*Part of her culminating assignment asked Maddie to create a journal detailing her experiences in Indigenous Studies, including visits to the Souharissen Natural Area. This is an excerpt from that journal that demonstrates how the course has changed her perspectives on learning and Treaty. The ethical dimensions, perspectives, historical consequences and other historical thinking concepts threaded through the course have impacted her as demonstrated by this short, yet important entry.
*This activity was created using GoogleDocs and involved the entire class reimagining the Souharissen Natural Area through the lens (perspective) of it as a living organism (reflecting Indigenous movements across the world, including New Zealand, Belize and Ecuador). Co-created elements are in green and took a number of periods to produce.
*This activity asked students to draw "their Waterdown" - the community they saw as residents. This activity was used to explain "Historical Perspective," as well as to illustrate how even the most familiar space can be seen differently.
*I use this activity in a number of different classes. Students are given a blank piece of paper and asked, from memory, to draw a world map. The activity is optional, and students do not put their names on their maps. Once completed, the maps are collected and scanned so we can look at them as a class and find commonalities. Inevitably, Europe and North American are usually larger, more detailed and centred on the map. The continents are usually all arranged the same way - mimicking the maps so often seen hanging on the wall in Geography classrooms. This activity leads to discussions on Eurocentrism, Imperialism, Historical Perspective, Cause and Consequence and other big ideas. I will often challenge students with world maps from China, South America and China.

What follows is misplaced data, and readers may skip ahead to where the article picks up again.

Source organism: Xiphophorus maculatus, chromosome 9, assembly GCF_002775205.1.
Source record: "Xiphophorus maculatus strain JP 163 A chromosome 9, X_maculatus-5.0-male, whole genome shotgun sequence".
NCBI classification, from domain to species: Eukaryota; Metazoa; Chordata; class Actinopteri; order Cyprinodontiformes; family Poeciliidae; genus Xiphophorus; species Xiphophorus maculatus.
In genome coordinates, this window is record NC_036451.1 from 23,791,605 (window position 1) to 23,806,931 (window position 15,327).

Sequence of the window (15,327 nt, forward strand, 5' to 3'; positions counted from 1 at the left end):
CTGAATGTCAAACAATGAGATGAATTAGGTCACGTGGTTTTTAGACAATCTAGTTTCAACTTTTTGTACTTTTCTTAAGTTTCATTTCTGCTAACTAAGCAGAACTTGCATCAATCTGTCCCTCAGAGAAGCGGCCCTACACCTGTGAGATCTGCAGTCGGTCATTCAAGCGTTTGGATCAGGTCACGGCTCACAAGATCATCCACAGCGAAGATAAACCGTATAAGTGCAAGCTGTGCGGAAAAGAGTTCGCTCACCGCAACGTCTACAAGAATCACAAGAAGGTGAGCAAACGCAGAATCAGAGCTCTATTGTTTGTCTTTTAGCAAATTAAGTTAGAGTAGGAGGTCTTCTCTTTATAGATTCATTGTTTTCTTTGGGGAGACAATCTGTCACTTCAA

*Students transported the tobacco used for this ceremony. Mason Grenier can be send holding a cedar chest in the third grouping of photographs - students were near the entrance to the ceremony and not photographed by the official photographer.
*This is a project that my students are working on right now. My colleagues, Austin Gourlay and Sean Kearney, are both former students who have become history teachers.